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Monday, 20 May 1985
Page: 2192


Senator JESSOP(9.08) —I have heard a number of interesting speeches from my colleagues who have taken advantage of the motion for the second reading of the Appropriation Bill (No. 3) and Appropriation Bill (No. 4) to make a contribution to this debate. I commend them, particularly Senator Baume who drew attention to some of the broken promises of the Hawke Government. I listened to Senator Peter Rae who made a significant contribution on the question of financing local government. I also heard Senator Chipp earlier in the debate raise some good points, particularly with respect to local government financing, and I support what he said. I certainly support what Senator Peter Rae said about the reduction in funds available to local government to a degree where local government authorities will be forced either to raise rates or reduce services and possibly to consider the retrenchment of employees. The decision by the Government to reduce funds is unfair to local government and could result in another tax being levied on the taxpayers of Australia, already overtaxed, with local government being forced to take the blame.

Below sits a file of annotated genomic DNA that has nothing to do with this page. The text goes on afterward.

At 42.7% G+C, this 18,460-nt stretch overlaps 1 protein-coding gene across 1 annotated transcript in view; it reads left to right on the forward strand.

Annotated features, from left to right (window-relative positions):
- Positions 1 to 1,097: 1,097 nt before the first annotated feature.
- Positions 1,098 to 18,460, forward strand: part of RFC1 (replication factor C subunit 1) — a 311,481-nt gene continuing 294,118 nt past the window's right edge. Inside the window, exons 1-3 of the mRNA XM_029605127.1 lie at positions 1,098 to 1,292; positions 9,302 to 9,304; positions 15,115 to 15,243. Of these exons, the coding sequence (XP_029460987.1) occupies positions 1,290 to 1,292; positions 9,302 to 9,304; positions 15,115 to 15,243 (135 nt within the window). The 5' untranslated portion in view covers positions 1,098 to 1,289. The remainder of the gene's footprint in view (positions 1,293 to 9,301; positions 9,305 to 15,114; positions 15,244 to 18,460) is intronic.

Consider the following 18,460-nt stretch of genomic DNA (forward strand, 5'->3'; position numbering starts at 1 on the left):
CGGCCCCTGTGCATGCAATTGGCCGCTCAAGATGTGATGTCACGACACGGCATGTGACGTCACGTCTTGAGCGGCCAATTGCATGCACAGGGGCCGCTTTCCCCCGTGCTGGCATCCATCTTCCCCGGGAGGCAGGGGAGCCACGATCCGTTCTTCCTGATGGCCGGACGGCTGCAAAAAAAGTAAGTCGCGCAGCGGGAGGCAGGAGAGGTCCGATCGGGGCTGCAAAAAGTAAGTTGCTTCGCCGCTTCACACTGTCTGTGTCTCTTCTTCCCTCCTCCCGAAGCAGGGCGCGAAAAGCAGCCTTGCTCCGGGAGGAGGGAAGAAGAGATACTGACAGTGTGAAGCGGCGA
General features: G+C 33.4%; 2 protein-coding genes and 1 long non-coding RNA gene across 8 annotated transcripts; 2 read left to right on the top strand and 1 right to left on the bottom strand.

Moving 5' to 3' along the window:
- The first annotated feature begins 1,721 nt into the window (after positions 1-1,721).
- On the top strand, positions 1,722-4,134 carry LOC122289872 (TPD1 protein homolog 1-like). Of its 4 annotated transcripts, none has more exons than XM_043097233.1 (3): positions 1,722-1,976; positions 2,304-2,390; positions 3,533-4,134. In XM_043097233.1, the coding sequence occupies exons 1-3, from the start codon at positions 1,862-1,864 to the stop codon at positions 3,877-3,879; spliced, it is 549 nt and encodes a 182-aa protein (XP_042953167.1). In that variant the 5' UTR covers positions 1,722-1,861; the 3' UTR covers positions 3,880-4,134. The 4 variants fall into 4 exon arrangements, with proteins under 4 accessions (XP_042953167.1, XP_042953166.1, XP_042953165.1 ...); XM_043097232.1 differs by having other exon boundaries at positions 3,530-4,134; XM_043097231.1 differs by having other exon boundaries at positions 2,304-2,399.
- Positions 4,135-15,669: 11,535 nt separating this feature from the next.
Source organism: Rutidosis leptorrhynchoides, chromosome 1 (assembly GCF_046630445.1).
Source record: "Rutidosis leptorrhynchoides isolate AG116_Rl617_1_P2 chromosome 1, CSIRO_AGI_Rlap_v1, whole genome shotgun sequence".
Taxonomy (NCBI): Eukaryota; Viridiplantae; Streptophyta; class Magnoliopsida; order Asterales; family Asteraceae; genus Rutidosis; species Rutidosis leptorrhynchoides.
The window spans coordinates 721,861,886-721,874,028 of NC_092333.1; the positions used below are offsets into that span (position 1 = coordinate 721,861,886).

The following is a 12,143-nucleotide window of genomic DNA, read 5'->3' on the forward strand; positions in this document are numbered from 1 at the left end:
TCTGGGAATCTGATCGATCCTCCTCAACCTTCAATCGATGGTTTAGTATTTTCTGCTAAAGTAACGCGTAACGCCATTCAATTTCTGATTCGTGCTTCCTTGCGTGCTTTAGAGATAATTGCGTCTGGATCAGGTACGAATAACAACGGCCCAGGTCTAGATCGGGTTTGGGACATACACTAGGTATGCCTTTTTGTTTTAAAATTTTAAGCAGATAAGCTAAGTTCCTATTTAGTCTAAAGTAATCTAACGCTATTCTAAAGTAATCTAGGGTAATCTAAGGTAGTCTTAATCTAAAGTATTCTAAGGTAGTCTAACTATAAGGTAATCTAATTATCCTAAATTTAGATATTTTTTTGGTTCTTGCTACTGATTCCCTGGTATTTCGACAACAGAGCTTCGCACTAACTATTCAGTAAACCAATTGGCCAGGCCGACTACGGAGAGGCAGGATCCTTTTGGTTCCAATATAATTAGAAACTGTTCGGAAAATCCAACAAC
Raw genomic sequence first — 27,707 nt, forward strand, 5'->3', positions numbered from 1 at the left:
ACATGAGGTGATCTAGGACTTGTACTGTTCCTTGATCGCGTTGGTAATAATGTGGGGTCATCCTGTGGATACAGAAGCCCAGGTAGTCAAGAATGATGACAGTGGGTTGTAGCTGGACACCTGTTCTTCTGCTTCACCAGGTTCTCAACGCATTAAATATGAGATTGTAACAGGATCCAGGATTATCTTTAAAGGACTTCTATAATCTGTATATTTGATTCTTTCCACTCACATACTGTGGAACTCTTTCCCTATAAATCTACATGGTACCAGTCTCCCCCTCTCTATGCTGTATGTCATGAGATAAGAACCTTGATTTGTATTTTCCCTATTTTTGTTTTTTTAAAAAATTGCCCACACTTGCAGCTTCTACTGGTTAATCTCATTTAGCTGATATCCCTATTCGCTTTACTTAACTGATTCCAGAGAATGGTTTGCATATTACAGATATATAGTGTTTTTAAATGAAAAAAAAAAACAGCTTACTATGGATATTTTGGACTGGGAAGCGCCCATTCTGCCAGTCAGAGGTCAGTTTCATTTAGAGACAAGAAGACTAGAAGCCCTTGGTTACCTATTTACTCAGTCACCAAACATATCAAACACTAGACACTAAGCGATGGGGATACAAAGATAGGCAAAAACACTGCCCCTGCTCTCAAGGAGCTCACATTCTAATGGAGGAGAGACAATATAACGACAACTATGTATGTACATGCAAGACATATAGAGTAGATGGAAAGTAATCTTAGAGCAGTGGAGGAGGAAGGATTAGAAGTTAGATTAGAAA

I have made representations to the Minister responsible suggesting that this decision on financing of local government should have been left until the Self Committee reported. I understand that that report if due towards the end of September. At that time that Committee will bring forward recommendations concerning the funding of local government authorities. It is quite irresponsible and negligent of the Government to make any decision at this stage. I hope that when the Self Committee reports and presents the Government with an assessment of the problems of financing local government, this decision will be reviewed. I support what Senator Chipp said in that regard.